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January 14, 2002

USDA REPORTS SUPPORT CORN AND SOYBEAN PRICES

The USDA's final production estimates for the 2001 U.S. corn and soybean crops, released on January 11, were smaller than the November forecast even through the average yield estimates were larger for both crops. The decline reflected smaller acreage estimates. The 2001 corn crop is now estimated at 9.507 billion bushels, 39 million smaller than the November forecast. The U.S. average yield is estimated at 138.2 bushels per acre, up 0.2 bushels from the November forecast. Planted acreage of corn in 2001 totaled 75.752 million acres, 257,000 below the previous estimate and 3.8 million less than planted in 2000. The estimated size of the 2000 U.S. corn crop was reduced by 53 million bushels, reflecting a 0.2 bushel reduction in the estimated average yield and a smaller harvested acreage estimate.

The 2001 soybean crop is now estimated at 2.891 billion bushels, 32 million below the November forecast. The U.S. average yield is estimated at 39.6 bushels per acre, 0.2 bushels above the November forecast. Harvested acreage of soybeans in 2001 totaled 73 million, 1.137 million below the previous estimate and only 592,000 more than harvested in 2000. Harvested acreage of principal crops in 2001 was down by 3.7 million acres from area harvested in 2000. Excluding hay, harvested acreage declined by nearly 7.4 million acres (about 3 percent).

Stocks of corn in the U.S. on December 1, 2001 totaled an estimated 8.264 billion bushels, 265.4 million less than on the same date last year. The stocks were surprisingly small, suggesting that the pace of domestic use of corn during the first quarter of the 2001-02 marketing year was above expectations. As a result, the USDA increased the forecast of domestic feed and residual use of corn for the year by 50 million bushels and the forecast of food and industrial use by 15 million bushels. These increases, however, were more than offset by a 75 million bushel reduction in the projection of exports. Year ending stocks of corn in the U.S. are now projected at 1.546 billion bushels, 28 million smaller than last month's projection and 353 million bushels less than the inventory at the beginning of the year. The marketing year average price of corn is projected in a range of $1.85 to $2.15, the same as projected last month.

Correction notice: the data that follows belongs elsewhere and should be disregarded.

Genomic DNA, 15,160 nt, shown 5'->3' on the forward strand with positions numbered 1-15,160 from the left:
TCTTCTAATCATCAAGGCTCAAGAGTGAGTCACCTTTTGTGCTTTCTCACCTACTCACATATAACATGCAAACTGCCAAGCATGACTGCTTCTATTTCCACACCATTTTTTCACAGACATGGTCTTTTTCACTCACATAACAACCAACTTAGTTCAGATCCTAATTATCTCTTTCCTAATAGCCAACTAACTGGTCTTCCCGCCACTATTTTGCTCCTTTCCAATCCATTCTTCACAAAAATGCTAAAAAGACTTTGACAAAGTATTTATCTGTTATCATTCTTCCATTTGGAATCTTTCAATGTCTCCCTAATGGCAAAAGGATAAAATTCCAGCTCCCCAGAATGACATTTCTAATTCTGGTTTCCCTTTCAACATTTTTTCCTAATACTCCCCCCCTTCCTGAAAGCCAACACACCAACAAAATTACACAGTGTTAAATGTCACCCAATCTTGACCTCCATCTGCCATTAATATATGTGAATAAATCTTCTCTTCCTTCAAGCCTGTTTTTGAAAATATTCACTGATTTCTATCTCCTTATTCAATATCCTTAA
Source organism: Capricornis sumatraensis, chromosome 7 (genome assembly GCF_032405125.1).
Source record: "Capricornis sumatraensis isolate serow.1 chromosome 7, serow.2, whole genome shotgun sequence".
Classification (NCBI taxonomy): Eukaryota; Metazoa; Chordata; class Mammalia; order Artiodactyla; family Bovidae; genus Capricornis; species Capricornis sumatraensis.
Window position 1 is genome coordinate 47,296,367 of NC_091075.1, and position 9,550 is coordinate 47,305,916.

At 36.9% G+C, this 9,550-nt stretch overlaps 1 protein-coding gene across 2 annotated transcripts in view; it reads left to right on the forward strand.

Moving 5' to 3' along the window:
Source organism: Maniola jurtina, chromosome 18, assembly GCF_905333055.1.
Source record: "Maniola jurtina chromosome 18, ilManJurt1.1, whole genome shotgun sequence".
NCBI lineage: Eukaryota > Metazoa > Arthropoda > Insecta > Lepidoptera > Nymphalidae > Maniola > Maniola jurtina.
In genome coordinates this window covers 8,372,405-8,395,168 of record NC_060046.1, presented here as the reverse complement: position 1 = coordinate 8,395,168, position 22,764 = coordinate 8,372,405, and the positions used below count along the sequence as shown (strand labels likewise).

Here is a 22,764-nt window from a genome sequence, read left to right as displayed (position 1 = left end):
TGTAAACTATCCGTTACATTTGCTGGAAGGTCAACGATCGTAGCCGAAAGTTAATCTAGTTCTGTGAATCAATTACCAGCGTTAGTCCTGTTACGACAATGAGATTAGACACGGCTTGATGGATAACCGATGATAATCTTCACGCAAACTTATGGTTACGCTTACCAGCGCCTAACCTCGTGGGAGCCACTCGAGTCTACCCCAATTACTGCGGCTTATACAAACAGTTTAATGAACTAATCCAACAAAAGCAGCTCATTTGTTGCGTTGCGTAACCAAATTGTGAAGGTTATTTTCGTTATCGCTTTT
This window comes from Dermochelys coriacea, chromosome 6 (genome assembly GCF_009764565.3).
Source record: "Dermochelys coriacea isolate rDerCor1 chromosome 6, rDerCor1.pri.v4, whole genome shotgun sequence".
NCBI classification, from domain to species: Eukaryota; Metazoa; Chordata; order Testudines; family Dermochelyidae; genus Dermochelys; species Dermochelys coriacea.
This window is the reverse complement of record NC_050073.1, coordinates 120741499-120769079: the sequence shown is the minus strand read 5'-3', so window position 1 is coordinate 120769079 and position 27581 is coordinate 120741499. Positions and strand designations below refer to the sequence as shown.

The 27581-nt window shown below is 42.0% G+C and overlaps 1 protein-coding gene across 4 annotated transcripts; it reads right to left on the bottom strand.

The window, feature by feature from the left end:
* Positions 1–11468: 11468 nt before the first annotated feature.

Stocks of soybeans in the U.S. on December 1, 2001 totaled 2.276 billion bushels, about 36 million more than on the same date last year. The USDA increased the forecast of the domestic soybean crush (5 million) and exports (10 million) for the 2001-02 marketing year. Year ending stocks of soybeans are now projected at 285 million bushels, 45 million below last month's projection, but 37 million more than the inventory at the start of the year. The marketing year average price is projected in a range of $3.90 to $4.70 per bushel, $.10 below last month's projection.

The smaller production estimates and carryover projections for corn and soybeans were very supportive to prices, which had been struggling to hold post-harvest gains. For soybeans, market attention will increasingly focus on the prospective size of the South American crop. In last week's report, the USDA projected that crop at 2.743 billion bushels, 36.7 million above the previous projection and 193 million larger than last year's crop. Increasingly, however, there are concerns about dry areas in parts of Argentina and southern Brazil that may have the potential to reduce average yields. For corn, attention will focus primarily on the rate of exports and export sales.

Into the spring, markets will once again be influenced by prospective crop size in the U.S. The USDA's March Prospective Plantings report will be of special interest this year. Following the reduction in corn acreage last year, and the resulting decline in corn stocks, there is a general feeling that acreage needs to expand in 2002. The Prospective Plantings report will give some indication of whether such an increase is planned. In the bigger picture, the report will also shed some light on whether the decline in total crop acres will continue in 2002.

For now, the prospects are for the modest price recovery to continue. March soybean futures appear to have the potential to move into the $4.60 to $4.75 range and March corn futures have a target of about $2.25.


Issued by Darrel Good
Extension Economist
University of Illinois

  

Department of Agricultural and Consumer Economics    College of Agricultural, Consumer and Environmental Sciences
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